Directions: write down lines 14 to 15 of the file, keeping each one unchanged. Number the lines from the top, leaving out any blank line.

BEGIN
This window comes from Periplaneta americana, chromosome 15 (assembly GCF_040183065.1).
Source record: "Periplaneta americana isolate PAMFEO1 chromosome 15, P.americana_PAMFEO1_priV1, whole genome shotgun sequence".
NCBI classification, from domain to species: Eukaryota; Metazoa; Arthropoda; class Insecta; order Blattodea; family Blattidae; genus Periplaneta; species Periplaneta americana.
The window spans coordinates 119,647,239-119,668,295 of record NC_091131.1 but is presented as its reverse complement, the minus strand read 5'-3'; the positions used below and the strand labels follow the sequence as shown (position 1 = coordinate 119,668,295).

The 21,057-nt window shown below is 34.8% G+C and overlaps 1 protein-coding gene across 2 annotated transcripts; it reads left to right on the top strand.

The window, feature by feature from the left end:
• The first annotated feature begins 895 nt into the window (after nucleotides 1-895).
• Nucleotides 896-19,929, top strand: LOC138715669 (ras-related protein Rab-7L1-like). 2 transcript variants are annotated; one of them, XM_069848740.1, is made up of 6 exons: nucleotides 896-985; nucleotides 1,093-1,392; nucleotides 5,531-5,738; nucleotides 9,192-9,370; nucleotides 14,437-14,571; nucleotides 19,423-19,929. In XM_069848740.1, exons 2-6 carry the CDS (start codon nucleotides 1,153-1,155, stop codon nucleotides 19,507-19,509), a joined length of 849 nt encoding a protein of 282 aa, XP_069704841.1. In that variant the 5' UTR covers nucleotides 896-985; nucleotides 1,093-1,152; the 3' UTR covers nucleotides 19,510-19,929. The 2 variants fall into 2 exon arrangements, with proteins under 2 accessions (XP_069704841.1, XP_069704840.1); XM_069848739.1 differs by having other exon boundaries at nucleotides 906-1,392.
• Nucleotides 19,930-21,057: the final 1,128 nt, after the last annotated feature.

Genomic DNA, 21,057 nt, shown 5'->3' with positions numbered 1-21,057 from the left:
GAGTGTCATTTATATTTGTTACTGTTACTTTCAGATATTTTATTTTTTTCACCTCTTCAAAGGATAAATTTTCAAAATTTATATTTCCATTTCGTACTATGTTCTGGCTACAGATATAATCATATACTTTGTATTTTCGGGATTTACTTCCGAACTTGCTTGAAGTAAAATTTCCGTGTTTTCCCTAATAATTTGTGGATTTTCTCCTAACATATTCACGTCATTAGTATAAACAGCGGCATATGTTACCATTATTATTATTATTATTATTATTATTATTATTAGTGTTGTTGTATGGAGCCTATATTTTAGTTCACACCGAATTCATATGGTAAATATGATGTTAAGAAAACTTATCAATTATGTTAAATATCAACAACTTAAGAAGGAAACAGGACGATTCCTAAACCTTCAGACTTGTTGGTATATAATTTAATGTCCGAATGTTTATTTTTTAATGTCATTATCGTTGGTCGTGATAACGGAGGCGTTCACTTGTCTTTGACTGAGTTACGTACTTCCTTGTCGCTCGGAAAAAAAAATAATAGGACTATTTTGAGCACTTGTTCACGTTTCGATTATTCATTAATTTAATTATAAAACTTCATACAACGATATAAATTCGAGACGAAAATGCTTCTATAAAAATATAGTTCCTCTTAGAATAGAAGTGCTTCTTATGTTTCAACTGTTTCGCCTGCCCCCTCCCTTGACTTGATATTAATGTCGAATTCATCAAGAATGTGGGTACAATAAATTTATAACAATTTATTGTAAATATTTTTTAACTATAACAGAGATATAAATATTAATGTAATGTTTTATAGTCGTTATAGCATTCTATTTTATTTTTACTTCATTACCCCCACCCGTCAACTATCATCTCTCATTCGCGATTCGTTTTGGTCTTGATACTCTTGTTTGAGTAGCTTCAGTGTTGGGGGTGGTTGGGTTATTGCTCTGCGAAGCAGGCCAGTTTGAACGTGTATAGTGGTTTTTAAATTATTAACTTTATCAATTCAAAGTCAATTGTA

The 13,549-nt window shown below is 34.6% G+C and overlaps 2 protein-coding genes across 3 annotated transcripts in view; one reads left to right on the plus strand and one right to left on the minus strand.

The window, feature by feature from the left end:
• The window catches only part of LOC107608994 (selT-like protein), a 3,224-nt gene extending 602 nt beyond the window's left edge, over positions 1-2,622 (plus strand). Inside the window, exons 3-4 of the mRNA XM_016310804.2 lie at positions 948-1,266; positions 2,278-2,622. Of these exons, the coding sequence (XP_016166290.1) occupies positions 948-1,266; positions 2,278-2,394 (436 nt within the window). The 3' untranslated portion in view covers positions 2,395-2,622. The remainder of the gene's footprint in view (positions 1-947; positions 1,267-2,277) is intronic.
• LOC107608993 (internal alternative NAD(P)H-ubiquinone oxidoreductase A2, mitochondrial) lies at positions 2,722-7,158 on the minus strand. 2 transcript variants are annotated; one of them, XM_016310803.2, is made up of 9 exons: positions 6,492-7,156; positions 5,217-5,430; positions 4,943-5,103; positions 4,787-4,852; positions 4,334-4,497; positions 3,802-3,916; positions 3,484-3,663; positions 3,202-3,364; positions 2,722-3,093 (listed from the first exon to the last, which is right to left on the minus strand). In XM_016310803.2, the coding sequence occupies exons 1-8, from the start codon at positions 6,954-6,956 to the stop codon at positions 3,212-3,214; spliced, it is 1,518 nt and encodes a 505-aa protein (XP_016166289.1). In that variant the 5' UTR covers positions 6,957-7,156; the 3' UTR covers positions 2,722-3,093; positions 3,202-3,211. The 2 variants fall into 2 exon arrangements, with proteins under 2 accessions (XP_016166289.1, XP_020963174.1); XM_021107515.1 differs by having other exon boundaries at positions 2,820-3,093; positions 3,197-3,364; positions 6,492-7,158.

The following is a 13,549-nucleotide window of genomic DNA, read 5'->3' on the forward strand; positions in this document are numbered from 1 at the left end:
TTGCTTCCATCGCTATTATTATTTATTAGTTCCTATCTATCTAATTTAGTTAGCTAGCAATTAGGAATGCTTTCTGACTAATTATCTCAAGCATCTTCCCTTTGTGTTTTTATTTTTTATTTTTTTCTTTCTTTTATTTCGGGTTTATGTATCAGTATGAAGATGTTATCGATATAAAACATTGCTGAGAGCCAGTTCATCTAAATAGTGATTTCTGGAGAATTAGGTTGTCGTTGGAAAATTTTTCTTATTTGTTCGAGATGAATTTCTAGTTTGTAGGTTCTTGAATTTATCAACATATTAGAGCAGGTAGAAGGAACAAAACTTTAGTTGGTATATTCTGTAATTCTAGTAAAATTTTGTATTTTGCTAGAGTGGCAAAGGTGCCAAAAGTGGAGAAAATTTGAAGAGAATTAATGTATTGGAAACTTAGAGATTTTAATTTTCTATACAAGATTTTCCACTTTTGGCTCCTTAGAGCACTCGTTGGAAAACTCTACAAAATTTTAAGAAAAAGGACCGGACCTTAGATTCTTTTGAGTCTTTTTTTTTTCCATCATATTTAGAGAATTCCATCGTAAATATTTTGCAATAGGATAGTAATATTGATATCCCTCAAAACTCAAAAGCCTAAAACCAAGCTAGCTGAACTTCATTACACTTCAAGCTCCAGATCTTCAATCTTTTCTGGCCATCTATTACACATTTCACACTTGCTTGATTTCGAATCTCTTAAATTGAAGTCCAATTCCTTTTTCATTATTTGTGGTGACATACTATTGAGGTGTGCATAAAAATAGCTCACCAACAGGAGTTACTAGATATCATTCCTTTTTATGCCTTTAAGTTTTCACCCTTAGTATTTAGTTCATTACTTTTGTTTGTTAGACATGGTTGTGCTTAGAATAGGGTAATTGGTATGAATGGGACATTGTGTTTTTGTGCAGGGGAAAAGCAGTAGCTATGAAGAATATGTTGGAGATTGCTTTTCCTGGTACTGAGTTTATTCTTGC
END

• The window catches only part of LOC107608994 (selT-like protein), a 3,224-nt gene extending 602 nt beyond the window's left edge, over positions 1-2,622 (plus strand). Inside the window, exons 3-4 of the mRNA XM_016310804.2 lie at positions 948-1,266; positions 2,278-2,622. Of these exons, the coding sequence (XP_016166290.1) occupies positions 948-1,266; positions 2,278-2,394 (436 nt within the window). The 3' untranslated portion in view covers positions 2,395-2,622. The remainder of the gene's footprint in view (positions 1-947; positions 1,267-2,277) is intronic.
• LOC107608993 (internal alternative NAD(P)H-ubiquinone oxidoreductase A2, mitochondrial) lies at positions 2,722-7,158 on the minus strand. 2 transcript variants are annotated; one of them, XM_016310803.2, is made up of 9 exons: positions 6,492-7,156; positions 5,217-5,430; positions 4,943-5,103; positions 4,787-4,852; positions 4,334-4,497; positions 3,802-3,916; positions 3,484-3,663; positions 3,202-3,364; positions 2,722-3,093 (listed from the first exon to the last, which is right to left on the minus strand). In XM_016310803.2, the coding sequence occupies exons 1-8, from the start codon at positions 6,954-6,956 to the stop codon at positions 3,212-3,214; spliced, it is 1,518 nt and encodes a 505-aa protein (XP_016166289.1). In that variant the 5' UTR covers positions 6,957-7,156; the 3' UTR covers positions 2,722-3,093; positions 3,202-3,211. The 2 variants fall into 2 exon arrangements, with proteins under 2 accessions (XP_016166289.1, XP_020963174.1); XM_021107515.1 differs by having other exon boundaries at positions 2,820-3,093; positions 3,197-3,364; positions 6,492-7,158.